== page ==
A bipartisan panel released a report this week suggesting that the federal government should increase by tenfold its spending on outdoor recreation and conservation.

The wide-ranging review of how Americans engage with and value the nation’s land and water resources and its outdoor recreation assets calls for a comprehensive overhaul of programs and policies to safeguard resources for future generations and a growing population, according to SustainableBusiness.com.

The Outdoor Resources Review Group (ORRG) said at least $3.2 billion a year — up from current funding of about $255 million–is needed to conserve and protect the nation’s outdoor heritage, including parks, wildlife refuges and open space

U.S. Sens. Jeff Bingaman (D-N.M.) and Lamar Alexander (R-Tenn.) served as honorary co-chairs of the group, which presented its report on Capitol Hill on Monday (July 6).

The panel analyzed efforts to conserve and protect the nation’s outdoor heritage–including parks, wildlife refuges, and open space. The report draws a strong link between the availability and quality of these resources and the health of Americans, the economy, and communities nationwide. It also points to the tremendous hurdle in securing adequate funding for parks, recreation and related purposes at the state and local levels, which are on the front line in providing these services.

In the foreword to the report, Bingaman and Alexander said, “Americans all across the country, of all backgrounds and of all political views, care deeply about the health of our land and water resources — the wildlife, parks, forests, farms and ranchlands, and historic places that have sustained and enriched us as a people over generations …. We are past due for a serious look at where we stand as a country in achieving our goal of safeguarding these resources.”

A key proposal in the report, which is flagged for further study, is the development of an independent conservation trust within the federal establishment, with dedicated and sustained funding reaching $5 billion annually. One potential funding source, the report suggests, could be a percentage of royalties and revenues collected from development of new renewable and conventional energy resources and transmission capacity on public lands and on the outer continental shelf.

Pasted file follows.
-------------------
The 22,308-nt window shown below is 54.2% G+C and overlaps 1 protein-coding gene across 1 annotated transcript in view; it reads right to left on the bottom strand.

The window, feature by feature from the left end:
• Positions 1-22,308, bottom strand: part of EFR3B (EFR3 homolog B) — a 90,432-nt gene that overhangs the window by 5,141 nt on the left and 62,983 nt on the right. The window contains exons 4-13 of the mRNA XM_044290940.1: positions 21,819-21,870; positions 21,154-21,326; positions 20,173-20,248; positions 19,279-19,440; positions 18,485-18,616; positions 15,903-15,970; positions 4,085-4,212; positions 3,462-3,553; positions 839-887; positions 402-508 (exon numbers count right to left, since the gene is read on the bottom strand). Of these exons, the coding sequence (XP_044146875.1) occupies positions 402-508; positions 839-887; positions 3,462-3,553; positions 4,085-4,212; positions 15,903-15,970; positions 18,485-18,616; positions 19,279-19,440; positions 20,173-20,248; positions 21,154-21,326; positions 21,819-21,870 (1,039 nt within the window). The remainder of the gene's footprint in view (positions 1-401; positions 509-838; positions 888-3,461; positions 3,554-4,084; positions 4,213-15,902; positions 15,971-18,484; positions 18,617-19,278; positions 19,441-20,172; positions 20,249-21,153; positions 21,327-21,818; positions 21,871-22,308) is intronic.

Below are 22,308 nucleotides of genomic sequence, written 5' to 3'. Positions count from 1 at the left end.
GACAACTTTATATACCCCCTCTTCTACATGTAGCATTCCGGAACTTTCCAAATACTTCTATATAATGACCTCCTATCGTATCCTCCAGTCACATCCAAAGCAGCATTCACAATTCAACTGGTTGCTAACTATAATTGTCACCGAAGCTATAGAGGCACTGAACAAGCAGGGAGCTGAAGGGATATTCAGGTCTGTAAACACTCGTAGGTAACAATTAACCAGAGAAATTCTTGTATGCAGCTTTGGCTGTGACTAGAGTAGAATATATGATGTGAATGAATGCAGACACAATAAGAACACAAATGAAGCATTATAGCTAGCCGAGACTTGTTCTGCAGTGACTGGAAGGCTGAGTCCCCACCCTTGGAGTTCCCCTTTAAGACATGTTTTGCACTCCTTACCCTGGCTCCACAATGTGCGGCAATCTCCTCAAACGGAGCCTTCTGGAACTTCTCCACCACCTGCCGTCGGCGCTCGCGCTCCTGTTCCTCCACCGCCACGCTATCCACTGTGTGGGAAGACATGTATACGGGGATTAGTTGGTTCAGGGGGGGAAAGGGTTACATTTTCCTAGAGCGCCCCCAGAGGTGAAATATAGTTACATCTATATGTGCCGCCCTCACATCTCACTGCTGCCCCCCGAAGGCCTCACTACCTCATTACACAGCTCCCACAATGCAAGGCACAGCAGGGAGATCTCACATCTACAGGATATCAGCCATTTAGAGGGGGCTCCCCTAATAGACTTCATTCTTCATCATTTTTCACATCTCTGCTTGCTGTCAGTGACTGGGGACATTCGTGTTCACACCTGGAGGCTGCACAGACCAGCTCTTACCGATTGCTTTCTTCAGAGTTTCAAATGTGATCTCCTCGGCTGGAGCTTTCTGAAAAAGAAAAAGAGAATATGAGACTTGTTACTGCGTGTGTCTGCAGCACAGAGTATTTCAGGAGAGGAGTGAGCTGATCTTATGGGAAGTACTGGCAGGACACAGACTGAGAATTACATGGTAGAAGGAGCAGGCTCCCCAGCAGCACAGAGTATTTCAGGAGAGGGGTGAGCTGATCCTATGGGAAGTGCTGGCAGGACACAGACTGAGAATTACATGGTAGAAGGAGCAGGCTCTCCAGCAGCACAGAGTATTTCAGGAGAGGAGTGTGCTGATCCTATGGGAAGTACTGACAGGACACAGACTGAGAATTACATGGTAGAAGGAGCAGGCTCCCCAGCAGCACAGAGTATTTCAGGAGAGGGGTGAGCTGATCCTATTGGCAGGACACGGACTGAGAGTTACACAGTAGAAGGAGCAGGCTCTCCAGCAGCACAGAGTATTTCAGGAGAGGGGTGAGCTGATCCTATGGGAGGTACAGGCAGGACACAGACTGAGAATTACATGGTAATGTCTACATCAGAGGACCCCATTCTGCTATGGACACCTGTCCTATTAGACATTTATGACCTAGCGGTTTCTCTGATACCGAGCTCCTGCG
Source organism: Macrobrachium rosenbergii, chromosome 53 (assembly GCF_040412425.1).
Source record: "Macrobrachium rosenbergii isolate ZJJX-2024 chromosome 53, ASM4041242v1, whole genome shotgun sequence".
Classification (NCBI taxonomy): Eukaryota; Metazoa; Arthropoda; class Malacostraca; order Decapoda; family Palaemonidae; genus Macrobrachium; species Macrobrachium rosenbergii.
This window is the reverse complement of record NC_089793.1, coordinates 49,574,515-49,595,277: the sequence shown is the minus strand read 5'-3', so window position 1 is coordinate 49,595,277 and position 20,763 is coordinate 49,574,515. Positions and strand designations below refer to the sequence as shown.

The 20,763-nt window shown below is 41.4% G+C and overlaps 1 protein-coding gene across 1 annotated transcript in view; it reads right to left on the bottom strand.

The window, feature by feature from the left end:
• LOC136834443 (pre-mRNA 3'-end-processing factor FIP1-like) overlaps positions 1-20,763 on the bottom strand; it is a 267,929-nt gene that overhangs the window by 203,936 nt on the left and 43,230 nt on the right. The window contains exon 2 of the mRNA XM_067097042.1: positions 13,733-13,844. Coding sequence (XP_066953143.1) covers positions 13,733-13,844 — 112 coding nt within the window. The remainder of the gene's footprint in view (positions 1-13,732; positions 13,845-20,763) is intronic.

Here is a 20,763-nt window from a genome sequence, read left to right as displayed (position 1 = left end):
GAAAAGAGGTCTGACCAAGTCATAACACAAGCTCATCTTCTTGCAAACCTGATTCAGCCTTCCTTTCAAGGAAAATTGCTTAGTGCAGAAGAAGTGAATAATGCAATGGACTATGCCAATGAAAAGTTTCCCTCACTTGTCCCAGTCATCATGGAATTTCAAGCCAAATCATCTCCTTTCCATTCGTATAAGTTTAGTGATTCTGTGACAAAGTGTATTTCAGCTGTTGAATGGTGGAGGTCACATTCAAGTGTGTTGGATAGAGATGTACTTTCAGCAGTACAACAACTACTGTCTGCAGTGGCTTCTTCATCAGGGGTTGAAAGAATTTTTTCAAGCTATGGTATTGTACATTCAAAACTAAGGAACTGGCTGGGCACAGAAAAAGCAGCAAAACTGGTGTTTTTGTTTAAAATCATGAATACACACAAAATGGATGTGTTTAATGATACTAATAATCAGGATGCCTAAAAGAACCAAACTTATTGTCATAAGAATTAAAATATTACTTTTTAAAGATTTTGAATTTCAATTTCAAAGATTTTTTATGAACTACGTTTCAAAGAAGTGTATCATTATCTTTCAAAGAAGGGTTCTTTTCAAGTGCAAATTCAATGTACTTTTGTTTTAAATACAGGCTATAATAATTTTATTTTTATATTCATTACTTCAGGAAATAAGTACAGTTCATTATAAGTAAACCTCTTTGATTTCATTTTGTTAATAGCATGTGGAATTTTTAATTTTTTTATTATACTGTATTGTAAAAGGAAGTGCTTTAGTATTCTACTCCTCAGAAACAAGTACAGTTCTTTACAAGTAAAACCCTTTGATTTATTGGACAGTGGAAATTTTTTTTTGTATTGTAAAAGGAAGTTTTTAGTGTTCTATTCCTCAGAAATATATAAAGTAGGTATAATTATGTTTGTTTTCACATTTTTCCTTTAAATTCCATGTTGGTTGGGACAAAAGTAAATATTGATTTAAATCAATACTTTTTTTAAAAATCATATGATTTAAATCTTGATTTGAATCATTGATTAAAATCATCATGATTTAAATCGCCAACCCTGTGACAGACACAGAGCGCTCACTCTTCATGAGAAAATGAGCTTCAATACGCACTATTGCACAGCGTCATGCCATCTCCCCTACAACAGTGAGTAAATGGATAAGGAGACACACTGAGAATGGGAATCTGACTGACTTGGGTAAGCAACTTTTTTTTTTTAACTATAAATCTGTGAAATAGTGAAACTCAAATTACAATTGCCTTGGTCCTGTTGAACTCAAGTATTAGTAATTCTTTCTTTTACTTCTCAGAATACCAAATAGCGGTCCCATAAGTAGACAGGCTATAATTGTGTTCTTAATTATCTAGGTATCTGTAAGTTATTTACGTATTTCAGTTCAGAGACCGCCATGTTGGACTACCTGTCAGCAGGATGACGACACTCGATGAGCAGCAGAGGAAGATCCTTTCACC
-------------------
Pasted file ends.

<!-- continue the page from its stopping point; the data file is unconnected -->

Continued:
It also calls for a national climate program to help fund the adaptation of land and water resources in a warming world.

The ORRG report is the first major assessment of outdoor resources since the President’s Commission on Americans Outdoors in 1987. In the more than 20 years since that study, a wide range of outdoor pursuits — including such activities as bird watching, water-related sports, rock climbing, mountain biking, and off-road vehicles — have grown in popularity, even as more traditional activities such as hiking, camping, hunting, and fishing retain strong core followings.

The report recommends creating a new nationwide system of “Blueways” and water trails to energize grassroots activity to improve water quality and water-related recreation opportunities.

The 17-member ORRG task force was organized by Henry Diamond, partner at Beveridge & Diamond  P.C., an environmental law firm headquartered in Washington, and former commissioner of the New York Department of Environmental Conservation; Patrick Noonan, chairman emeritus of The Conservation Fund; and Gilbert Grosvenor, chairman of the board of the National Geographic Society.

“Healthy, productive land and water resources, wildlife habitat, parks and open space, culturally and historically significant landscapes, and available and accessible recreation lands are fundamental to the American way of life and our future prosperity,” the report states. “At stake now and for future generations is the health of our people, our economy, our communities, and the lands and waters on which we depend, in short, the quality of life we enjoy in our cities and towns and rural places.”

Interior Secretary Ken Salazar said the report “deserves the utmost consideration.” He called outdoor recreation a key jobs creator and said conservation is important, even in difficult economic times.